Steve Dinneen
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SOME puzzling editorial choices have been afoot at Sky News this week.

On Sunday, Gordon Brown’s disclosure that he asked the police to look into whether his phone was hacked by the News of the World topped its agenda all day. And yesterday the attack of foot-in-mouth disease that afflicted Sky Sports’ Andy Gray and Richard Keys – during which they saw fit to question whether a female referee’s assistant might need the intricacies of the offside rule pointing out to her – also headed the news list (at least until the Moscow airport bombing knocked it from the airwaves). The interesting point about these stories is that they both involve companies controlled by media mogul Rupert Murdoch, who owns the News of the World and covets 61 per cent of the chunk of Sky that isn’t already in his clutches.

So why has Sky News turned on its brethren with such gusto? Could it be that the channel wants to prove just how impartial it is, and not at all a threat to media plurality?

Not so says Sky News editor Chris Birkett: “These are the stories of the day. We’ve covered the phone hacking scandal from day one. We play it straight.”

THE Capitalist has been given an exclusive sneak peak at the Investment Special from this Thursday’s Prospect magazine.

The indefatigable Jon Moulton (bottom), chairman of Better Capital and sometime City A.M. celebrity judge, comes out with a particularly fine zinger.

In a section entitled “Win some, lose some,” which asks City-types to talk about their best and worst investments, Moulton quips: “My wife sadly declined, with unusual vigour, to be nominated in either category.”

Also featured in the section is investment fund manager Nicola Horlick, who yesterday spoke about her plans to make a staggering 25 films in just three years in an ambitious £2m project called Derby Street Films. After the demise of the UK Film Council, any investment in our film industry is to be applauded. Let’s just hope it ranks among her best, rather than her worst, investments.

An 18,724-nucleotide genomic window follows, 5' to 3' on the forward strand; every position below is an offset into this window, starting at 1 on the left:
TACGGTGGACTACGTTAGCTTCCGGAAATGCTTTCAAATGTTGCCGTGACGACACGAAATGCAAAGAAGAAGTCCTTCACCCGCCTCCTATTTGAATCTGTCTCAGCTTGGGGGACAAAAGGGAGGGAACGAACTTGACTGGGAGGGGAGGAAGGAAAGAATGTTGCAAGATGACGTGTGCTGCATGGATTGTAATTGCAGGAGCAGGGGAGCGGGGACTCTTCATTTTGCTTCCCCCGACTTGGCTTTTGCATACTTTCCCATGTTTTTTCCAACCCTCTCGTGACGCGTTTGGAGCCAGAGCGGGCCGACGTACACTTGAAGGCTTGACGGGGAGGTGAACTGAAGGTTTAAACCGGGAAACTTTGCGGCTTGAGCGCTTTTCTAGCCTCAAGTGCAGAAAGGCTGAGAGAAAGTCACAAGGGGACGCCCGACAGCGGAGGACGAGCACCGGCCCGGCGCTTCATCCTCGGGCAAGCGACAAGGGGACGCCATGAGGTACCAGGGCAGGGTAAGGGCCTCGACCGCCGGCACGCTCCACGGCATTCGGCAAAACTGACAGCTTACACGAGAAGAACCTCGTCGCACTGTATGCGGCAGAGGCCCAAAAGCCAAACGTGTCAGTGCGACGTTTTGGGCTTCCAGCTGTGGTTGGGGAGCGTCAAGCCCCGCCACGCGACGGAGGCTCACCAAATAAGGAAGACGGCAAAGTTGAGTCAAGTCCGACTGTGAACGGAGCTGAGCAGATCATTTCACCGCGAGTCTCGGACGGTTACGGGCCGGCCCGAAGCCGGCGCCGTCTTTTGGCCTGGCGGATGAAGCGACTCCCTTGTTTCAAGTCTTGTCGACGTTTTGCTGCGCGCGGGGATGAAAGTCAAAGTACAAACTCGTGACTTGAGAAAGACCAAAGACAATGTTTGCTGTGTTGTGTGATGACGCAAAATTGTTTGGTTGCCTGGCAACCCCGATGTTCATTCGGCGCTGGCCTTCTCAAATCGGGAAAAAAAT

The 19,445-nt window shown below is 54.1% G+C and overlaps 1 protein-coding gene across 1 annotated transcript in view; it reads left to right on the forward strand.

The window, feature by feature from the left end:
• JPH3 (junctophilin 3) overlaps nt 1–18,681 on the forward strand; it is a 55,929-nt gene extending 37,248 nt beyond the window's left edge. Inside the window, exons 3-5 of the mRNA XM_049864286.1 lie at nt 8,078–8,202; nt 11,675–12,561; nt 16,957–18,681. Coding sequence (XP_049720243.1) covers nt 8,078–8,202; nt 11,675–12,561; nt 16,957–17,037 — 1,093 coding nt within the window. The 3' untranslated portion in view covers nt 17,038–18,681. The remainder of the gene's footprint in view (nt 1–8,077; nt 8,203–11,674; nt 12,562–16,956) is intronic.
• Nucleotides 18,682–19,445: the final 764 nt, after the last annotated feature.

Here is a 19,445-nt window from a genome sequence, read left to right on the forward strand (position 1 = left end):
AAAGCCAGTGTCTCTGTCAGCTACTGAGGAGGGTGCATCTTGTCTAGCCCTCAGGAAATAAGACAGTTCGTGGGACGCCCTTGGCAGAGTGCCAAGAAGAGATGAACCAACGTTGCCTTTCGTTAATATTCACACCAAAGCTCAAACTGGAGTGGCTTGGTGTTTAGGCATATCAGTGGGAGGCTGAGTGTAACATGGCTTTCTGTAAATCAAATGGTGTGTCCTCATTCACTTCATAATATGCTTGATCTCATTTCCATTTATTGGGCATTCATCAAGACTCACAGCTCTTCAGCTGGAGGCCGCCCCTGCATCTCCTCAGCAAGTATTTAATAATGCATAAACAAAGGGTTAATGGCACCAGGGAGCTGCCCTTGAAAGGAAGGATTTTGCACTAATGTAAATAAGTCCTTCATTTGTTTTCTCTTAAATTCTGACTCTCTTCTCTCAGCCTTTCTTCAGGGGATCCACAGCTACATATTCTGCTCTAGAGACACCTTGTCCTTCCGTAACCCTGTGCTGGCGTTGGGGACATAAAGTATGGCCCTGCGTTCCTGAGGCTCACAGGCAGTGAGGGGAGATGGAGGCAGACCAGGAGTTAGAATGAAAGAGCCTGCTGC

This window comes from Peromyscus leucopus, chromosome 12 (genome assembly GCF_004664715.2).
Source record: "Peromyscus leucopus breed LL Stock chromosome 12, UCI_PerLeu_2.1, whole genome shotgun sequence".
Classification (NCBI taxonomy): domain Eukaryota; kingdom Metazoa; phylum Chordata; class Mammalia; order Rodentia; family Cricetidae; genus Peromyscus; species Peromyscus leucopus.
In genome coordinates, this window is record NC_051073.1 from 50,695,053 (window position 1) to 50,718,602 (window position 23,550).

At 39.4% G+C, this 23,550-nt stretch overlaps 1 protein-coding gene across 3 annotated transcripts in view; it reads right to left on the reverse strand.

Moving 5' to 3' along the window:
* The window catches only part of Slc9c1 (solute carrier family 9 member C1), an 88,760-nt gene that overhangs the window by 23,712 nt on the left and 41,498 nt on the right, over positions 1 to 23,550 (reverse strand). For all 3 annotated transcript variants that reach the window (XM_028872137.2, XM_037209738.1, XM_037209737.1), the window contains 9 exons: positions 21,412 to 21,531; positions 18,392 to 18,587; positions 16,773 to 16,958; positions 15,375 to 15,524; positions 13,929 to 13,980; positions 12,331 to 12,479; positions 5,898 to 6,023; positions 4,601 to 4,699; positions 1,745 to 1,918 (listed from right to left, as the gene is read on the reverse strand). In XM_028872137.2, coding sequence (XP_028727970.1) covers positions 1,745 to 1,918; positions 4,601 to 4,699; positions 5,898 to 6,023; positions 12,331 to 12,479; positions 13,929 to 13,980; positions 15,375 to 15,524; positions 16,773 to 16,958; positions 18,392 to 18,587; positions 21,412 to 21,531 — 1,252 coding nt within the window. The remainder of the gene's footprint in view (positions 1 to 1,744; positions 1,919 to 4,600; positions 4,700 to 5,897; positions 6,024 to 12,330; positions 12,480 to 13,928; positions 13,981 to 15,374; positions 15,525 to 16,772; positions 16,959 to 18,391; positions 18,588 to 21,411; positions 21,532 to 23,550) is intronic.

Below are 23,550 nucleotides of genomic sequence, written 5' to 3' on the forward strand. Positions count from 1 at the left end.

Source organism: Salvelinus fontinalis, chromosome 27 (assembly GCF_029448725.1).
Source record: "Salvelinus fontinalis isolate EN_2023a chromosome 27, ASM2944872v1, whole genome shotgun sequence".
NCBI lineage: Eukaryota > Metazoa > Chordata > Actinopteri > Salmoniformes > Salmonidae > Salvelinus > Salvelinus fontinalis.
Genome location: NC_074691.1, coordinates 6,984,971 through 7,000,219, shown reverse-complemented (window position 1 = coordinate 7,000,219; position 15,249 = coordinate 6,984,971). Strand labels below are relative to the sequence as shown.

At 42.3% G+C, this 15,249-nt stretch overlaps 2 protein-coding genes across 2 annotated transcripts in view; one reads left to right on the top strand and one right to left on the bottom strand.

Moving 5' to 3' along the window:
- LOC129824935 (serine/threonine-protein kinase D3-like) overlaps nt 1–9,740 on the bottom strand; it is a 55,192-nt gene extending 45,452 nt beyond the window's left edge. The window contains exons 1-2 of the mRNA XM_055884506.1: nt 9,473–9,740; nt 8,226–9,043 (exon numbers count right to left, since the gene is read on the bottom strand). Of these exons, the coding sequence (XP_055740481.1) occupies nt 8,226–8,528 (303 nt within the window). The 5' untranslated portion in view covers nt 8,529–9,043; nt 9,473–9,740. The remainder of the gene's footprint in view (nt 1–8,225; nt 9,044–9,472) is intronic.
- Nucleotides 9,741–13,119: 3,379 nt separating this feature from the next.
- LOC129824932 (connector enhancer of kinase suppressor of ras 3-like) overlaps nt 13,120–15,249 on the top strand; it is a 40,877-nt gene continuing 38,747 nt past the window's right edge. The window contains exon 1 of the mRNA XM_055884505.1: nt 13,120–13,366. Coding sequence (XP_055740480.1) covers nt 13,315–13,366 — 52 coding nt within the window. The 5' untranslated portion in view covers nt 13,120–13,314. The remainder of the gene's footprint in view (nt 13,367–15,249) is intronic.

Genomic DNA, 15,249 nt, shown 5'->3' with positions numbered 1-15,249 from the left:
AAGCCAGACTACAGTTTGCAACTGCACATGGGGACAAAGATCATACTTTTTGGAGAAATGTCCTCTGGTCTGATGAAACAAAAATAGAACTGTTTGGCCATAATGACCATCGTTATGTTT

London’s famous Scottish restaurant, Boisdale, has devised an interesting way of promoting its Burns Supper.

What could add to the culinary experience of munching on a sack of sheep offal? Why, of course, it is the knowledge that the amount of the stuff Boisdale expects to sell will more or less exactly match the weight of former Prime Minister Gordon Brown (250lbs, apparently, bottom, left) although whether he agreed to come into the restaurant for a weigh-in is unclear). Prices range from £39.50 for a three-course meal to £59.50 for a five-course.

In festive merriment of another kind, accountants at PricewaterhouseCoopers (PwC), not usually renowned for their sense of humour, swapped their suits for flamboyant costumes for their annual pantomime. This year’s show – a performance of Pinocchio at the West End’s Peacock Theatre – even featured an impromptu cameo from PwC partner Leo Johnson. The dame – Mama Macaroni – was played by Dave Gironi, a manager in PwC’s finance team, who spent the performance pining for a date with Pinnochio’s dad, tax manager Phil Richardson.

The firm is giving away 7,000 tickets to children from inner city schools and charities for the eight performances.

The Capitalist has always questioned the value of having two Corney and

Barrow wine bars within staggering distance of each other in the heart of insurance land (Lime Street and Fenchurch Avenue).

The bars surround the Lloyds building, where many an insurance boy can be seen with pink shirt, enlarged jowls, and file under arm.

Always at the top of our game, we can now reveal that the Lime St Corney’s has vanished, to be replaced, according to smart green posters in the dusty window, by “a new wine bar for the city,” One Under Lime.

An underwriter who spends most of his time in Lloyds the rest frequenting the local bars (no jowls, but has a file) described the vanished Lime St Corney’s as a “fleapit” compared with its Fenchurch Avenue counterpart. One Under Lime will be run by a group called Aventine, reportedly on behalf of Lloyds. We wish them all the best of luck in the over-priced Pinot Grigio war.